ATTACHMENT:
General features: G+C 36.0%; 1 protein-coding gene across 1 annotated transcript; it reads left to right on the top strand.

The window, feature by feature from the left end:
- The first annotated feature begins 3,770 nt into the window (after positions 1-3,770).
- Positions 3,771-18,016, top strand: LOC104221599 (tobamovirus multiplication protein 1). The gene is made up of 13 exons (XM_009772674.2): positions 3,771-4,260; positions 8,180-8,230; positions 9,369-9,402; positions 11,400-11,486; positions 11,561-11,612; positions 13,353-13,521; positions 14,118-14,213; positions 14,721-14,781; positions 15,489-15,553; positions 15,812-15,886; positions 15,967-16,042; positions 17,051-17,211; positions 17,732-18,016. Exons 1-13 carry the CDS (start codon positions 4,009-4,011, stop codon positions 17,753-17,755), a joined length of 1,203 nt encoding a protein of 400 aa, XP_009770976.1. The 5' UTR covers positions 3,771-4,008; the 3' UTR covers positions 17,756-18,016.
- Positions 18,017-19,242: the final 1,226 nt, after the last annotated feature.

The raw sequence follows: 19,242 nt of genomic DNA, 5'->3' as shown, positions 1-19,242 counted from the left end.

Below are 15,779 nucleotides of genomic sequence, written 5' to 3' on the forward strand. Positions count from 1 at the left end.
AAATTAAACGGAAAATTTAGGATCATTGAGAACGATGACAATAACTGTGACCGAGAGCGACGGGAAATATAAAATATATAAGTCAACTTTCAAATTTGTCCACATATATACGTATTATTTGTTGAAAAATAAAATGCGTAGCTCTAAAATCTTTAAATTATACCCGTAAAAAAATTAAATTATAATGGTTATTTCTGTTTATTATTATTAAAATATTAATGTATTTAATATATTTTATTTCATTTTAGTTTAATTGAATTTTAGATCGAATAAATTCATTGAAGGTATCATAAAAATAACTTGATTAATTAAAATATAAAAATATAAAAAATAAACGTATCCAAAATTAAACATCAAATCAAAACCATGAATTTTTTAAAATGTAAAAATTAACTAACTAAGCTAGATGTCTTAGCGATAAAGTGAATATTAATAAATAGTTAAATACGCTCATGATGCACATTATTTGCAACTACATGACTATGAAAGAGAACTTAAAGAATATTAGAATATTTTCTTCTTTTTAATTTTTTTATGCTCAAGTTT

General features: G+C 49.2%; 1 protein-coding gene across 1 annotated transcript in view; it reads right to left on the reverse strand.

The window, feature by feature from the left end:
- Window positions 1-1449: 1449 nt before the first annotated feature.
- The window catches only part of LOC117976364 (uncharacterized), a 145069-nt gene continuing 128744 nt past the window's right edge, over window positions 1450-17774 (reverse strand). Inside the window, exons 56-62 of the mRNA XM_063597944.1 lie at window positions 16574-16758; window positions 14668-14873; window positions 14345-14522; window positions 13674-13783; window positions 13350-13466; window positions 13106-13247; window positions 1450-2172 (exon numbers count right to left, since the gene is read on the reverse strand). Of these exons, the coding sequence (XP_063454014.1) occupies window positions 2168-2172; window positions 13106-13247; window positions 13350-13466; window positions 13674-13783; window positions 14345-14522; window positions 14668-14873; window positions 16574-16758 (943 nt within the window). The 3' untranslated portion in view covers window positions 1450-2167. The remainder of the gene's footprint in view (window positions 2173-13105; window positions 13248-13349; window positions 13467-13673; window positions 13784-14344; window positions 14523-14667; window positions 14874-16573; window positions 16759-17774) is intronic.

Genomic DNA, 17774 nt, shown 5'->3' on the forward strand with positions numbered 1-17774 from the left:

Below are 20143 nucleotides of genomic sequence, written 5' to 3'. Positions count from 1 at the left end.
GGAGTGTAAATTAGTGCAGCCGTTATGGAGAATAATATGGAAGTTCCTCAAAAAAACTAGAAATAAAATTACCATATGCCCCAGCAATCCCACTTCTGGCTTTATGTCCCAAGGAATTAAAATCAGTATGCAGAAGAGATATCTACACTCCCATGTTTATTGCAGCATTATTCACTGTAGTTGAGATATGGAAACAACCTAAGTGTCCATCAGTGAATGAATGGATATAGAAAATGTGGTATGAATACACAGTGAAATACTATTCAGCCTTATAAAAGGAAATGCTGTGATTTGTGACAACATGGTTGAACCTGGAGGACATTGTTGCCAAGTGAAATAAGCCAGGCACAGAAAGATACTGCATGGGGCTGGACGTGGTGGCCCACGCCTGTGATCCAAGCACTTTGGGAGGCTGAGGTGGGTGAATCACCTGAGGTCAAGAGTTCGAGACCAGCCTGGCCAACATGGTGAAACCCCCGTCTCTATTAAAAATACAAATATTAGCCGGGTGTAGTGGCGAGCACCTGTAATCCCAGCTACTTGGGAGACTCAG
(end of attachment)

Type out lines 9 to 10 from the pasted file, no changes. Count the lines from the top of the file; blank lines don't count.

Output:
General features: G+C 49.2%; 1 protein-coding gene across 1 annotated transcript in view; it reads right to left on the reverse strand.

The window, feature by feature from the left end: